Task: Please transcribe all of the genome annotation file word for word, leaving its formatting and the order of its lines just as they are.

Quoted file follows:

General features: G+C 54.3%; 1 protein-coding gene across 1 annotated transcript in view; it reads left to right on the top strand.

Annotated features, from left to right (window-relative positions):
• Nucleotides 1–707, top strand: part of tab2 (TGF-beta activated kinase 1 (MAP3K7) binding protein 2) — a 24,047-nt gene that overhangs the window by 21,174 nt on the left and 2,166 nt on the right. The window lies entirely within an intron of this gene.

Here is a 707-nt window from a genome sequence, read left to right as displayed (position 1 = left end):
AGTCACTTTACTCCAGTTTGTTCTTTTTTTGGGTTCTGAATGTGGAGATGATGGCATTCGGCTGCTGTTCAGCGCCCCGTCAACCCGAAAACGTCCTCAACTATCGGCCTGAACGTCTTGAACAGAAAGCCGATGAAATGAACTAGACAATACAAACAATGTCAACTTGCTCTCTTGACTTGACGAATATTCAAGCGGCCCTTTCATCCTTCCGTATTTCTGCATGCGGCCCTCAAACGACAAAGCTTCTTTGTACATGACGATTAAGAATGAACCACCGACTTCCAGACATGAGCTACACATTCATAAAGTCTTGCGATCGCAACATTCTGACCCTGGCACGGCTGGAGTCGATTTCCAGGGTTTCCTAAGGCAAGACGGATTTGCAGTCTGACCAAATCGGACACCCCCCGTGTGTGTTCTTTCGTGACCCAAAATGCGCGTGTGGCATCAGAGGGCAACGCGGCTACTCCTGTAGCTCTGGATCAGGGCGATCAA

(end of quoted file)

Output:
General features: G+C 54.3%; 1 protein-coding gene across 1 annotated transcript in view; it reads left to right on the top strand.

Annotated features, from left to right (window-relative positions):
• Nucleotides 1–707, top strand: part of tab2 (TGF-beta activated kinase 1 (MAP3K7) binding protein 2) — a 24,047-nt gene that overhangs the window by 21,174 nt on the left and 2,166 nt on the right. The window lies entirely within an intron of this gene.

Here is a 707-nt window from a genome sequence, read left to right as displayed (position 1 = left end):
AGTCACTTTACTCCAGTTTGTTCTTTTTTTGGGTTCTGAATGTGGAGATGATGGCATTCGGCTGCTGTTCAGCGCCCCGTCAACCCGAAAACGTCCTCAACTATCGGCCTGAACGTCTTGAACAGAAAGCCGATGAAATGAACTAGACAATACAAACAATGTCAACTTGCTCTCTTGACTTGACGAATATTCAAGCGGCCCTTTCATCCTTCCGTATTTCTGCATGCGGCCCTCAAACGACAAAGCTTCTTTGTACATGACGATTAAGAATGAACCACCGACTTCCAGACATGAGCTACACATTCATAAAGTCTTGCGATCGCAACATTCTGACCCTGGCACGGCTGGAGTCGATTTCCAGGGTTTCCTAAGGCAAGACGGATTTGCAGTCTGACCAAATCGGACACCCCCCGTGTGTGTTCTTTCGTGACCCAAAATGCGCGTGTGGCATCAGAGGGCAACGCGGCTACTCCTGTAGCTCTGGATCAGGGCGATCAA